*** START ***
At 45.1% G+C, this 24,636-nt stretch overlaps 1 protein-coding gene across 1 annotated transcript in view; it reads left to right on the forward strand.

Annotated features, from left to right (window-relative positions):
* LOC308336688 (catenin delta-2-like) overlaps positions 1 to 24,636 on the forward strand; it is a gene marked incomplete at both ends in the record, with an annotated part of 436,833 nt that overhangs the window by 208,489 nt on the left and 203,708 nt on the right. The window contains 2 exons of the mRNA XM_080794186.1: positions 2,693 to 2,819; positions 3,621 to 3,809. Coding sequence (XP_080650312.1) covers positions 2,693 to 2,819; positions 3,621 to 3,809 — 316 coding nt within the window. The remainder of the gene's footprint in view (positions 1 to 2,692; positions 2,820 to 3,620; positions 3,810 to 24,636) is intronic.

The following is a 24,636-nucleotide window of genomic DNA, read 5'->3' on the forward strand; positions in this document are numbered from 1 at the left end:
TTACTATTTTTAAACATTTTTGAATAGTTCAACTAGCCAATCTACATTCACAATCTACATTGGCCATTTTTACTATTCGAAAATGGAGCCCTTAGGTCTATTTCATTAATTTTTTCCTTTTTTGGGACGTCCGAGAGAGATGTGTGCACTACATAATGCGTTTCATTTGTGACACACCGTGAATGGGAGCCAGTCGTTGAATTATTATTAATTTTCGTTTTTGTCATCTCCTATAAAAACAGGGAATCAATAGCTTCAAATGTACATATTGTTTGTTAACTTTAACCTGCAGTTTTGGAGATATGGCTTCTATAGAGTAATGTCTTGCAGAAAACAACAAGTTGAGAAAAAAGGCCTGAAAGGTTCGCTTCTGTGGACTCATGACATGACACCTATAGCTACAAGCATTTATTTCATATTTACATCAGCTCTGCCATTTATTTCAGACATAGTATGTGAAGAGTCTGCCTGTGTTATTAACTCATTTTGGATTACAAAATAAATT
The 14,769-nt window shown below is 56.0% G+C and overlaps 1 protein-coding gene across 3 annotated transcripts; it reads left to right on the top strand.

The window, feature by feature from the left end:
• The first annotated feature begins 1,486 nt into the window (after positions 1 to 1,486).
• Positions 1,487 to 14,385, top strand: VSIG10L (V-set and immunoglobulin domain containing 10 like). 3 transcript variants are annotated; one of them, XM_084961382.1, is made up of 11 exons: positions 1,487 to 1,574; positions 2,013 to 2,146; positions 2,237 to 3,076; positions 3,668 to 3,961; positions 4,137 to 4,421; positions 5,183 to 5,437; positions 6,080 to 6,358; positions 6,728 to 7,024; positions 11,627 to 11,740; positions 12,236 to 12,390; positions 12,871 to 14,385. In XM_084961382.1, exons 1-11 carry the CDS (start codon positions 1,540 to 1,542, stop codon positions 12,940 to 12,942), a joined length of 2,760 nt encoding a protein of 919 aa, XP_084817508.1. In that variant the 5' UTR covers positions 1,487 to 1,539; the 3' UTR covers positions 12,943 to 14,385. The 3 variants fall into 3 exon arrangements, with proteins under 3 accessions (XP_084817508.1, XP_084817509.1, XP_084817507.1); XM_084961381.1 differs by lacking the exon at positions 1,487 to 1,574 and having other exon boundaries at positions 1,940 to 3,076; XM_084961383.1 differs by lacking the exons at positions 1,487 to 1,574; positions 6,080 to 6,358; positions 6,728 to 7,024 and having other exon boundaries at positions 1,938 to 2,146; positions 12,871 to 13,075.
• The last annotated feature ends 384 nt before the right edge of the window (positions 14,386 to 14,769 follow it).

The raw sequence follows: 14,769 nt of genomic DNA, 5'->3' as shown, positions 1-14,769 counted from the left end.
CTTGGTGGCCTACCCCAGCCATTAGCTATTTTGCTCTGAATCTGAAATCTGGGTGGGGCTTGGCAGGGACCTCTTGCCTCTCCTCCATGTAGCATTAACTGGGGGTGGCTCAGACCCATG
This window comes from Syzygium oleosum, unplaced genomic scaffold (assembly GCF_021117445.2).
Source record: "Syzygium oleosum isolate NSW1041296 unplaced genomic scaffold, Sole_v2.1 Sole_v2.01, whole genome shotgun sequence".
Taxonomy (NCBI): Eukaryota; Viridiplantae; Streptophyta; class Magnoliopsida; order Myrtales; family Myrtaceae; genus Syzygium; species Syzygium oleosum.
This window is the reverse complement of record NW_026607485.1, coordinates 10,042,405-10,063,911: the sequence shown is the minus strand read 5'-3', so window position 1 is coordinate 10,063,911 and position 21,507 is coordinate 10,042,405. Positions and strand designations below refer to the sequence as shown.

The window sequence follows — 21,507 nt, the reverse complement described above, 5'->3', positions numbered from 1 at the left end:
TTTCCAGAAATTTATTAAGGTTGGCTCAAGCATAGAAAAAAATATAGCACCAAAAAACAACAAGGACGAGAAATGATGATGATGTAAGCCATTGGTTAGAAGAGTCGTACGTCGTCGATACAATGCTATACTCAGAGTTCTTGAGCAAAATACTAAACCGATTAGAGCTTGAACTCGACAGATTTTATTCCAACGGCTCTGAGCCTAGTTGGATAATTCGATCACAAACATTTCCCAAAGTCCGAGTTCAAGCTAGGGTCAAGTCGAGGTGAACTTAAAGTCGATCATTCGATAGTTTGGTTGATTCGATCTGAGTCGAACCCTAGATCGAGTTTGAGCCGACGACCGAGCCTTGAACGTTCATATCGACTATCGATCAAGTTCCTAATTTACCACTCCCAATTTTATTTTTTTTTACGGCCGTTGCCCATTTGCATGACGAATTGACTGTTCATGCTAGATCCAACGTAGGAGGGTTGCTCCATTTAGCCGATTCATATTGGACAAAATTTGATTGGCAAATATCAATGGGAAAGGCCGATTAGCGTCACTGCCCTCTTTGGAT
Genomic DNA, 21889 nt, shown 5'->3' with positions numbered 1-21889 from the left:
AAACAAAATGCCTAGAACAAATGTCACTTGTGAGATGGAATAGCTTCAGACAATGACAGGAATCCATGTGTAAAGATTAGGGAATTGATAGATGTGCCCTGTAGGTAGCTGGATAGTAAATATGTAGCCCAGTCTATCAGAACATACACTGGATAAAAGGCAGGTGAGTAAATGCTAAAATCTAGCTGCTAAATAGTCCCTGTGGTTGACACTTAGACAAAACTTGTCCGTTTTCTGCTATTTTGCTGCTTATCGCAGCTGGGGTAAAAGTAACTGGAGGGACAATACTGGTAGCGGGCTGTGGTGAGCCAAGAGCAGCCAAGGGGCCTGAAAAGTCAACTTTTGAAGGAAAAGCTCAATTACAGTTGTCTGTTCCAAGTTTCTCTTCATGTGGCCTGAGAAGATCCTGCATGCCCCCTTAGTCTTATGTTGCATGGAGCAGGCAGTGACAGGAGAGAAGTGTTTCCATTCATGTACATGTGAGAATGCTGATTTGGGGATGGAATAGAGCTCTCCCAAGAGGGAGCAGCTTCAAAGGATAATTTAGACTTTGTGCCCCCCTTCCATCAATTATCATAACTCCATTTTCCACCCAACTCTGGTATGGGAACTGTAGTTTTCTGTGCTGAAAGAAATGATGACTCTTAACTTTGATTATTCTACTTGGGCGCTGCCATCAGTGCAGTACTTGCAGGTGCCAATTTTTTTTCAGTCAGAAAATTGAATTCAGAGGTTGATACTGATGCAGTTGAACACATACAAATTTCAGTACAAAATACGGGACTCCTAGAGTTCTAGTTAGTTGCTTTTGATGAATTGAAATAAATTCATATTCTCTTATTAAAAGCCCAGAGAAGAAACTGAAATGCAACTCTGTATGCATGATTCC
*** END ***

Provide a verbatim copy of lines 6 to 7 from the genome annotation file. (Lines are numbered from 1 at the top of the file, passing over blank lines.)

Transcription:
The 14,769-nt window shown below is 56.0% G+C and overlaps 1 protein-coding gene across 3 annotated transcripts; it reads left to right on the top strand.

The window, feature by feature from the left end: